You name three people and the other person has to say which of the three they would marry, which they would kiss and which they would kill.

Mark kept saying he couldn't pick because he was a boy, which was a fair point.  (It's hard for 12 year old boys to play teenage girl games.) 

He did however contribute lists of people for the game.  Here are some of their combinations:

Vladimir Putin, Kim Jong Un and Ghandi

Barack Obama, Bernie Sanders and Donald Trump

Voldemort, Snape and Malfoy

When we returned home, we played Monopoly Deal.  I kept losing and not just losing but being annihilated.  It's mostly a game of luck so I don't know how to change the situation.

I finally decided that whoever won would have to load the dishwasher.  It didn't help.  I still lost.

And I made both kids load the dishwasher.

They deserved it.

Monday, October 5, 2015

Conference weekend

I like having my days my own. I wake up happy when I consider what I have ahead of me on most days.  Our house is consistently cleaner than it has ever been and I'm not just wistfully shifting things around on my to do list, but actually finishing tasks every once in awhile.

Some days turn up lonely though.  Friday a confluence of events brought on the loneliness.

October 2 meant one month from the time Braeden left.  One month?  That is completely depressing.  Twenty three to go.

Twenty three!?! (imagine me saying that in my best whiny voice)

Combined with that, Emma was gone.  She went to Cedar City for a Shakespeare competition.  (They tied for second overall!  Yay PGHS!)  I missed that girl.

I miss the swirl of my children. When I homeschooled all three of them, by afternoon, I usually had tension right between my shoulder blades.  It wasn't easy.

But I wish I could go back.  Knowing how fleeting the time was, I would do a better job.  I would enjoy it more.

This was my favorite weekend of the year, General Conference.  When we lived in Washington, Janet and I would get together with our daughters while the men went to the Priesthood session.  We would talk and talk and talk like we can do.  I miss Janet.

To make matters worse, with Emma gone, I didn't have anyone to hang out with during the meeting.  It's not like I can't be alone--I quite like it--but when it has traditionally been a celebratory girl time, it felt kind of sad.

I must have been a desolate and tragic figure because Adam prompted Mark to invite me to join them for dinner after their meeting.  It is traditionally their time and it was kind of them to include me.

We had a nice dinner together.  Over bowls of pasta they told me all about their meeting and during some of the stories they told me, I started crying.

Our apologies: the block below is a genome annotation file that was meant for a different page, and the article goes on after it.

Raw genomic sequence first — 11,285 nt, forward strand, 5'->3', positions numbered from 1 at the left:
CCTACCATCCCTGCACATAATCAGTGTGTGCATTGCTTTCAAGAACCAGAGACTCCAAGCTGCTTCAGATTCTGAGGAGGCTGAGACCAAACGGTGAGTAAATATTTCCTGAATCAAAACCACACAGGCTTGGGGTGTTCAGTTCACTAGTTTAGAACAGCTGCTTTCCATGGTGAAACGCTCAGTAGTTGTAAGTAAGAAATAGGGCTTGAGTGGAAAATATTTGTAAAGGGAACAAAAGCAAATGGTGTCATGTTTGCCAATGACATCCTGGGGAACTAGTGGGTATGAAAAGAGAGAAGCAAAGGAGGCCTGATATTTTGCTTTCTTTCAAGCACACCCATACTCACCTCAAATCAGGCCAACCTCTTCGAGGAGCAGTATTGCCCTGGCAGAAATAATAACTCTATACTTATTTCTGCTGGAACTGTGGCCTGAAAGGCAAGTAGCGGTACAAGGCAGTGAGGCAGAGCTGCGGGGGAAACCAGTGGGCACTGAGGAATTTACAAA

(Nothing quite like creating a scene in Noodles and Co.) 

I guess the moral of the story is that traditions can shift just like families shift, crying over inspirational stories is a good kind of crying and listening to conference lifted me above any sadness I could have.  There's something about hearing truth that sets me aright.  Remembering who I am and whose I am soothes all my perceived little woes.

And it made me happy knowing Braeden was listening to it too.

Friday, October 2, 2015

Some random stuff

1- A few days ago I fell walking down our stairs--missed the last step--and landed on my elbow.  It is very bruised and sore and I feel a) old and b) vulnerable.  When little kids fall, they pop back up and run around some more.  Me?  Not so much.

2- We got an email from Braeden's mission president outlining evacuation plans for the impending hurricane.  Now it looks like the hurricane is going to miss them but there will still be a lot of rain and the possibility for flooding.  If I know Braeden, he is thrilled.

3- Marianne directed me to come up with a craft for Thanksgiving (like the bracelets last year).  She's my older sister so she is the boss of me and I am taking this responsibility very seriously.  I am trying to come up with something that is not too expensive or difficult or cheesy and I called Marianne to report my progress.  She thinks I'm better at crafts than I am.

4- Emma is gone on a school trip so we are getting a taste of Life With Mark.  I have a feeling a lot of time will be taken with me stopping Adam and Mark from breaking things.  Those two throw things.  Recently, Adam would throw a football in the direction Mark was going to leap.  Coincidentally it was in the direction of a lot of breakables.

Thursday, October 1, 2015

Books I read in September 2015

The Rosie Effect by Graeme Simsion ***

This book follows The Rosie Project. It was good although I think I enjoyed the first one more.  These are entertaining books with lovable characters and sometimes they made me laugh out loud. 

A Long Time Gone by Karen White ***

I like most everything I've read by Karen White.  (My favorites are her ghost stories which is weird because I don't like ghost stories.)  This story is set in rural Mississippi and is about a young woman who's returned home and also about her mother and great grandmother.  There's a lot of mystery and intrigue and romance and a little whining.

The Nightingale by Kristin Hannah ****

Kristin Hannah never disappoints.  I love her books.  This book is set during World War II, in France.  It's about two sisters and their different experiences and fight to survive and also a bit about the French Resistance.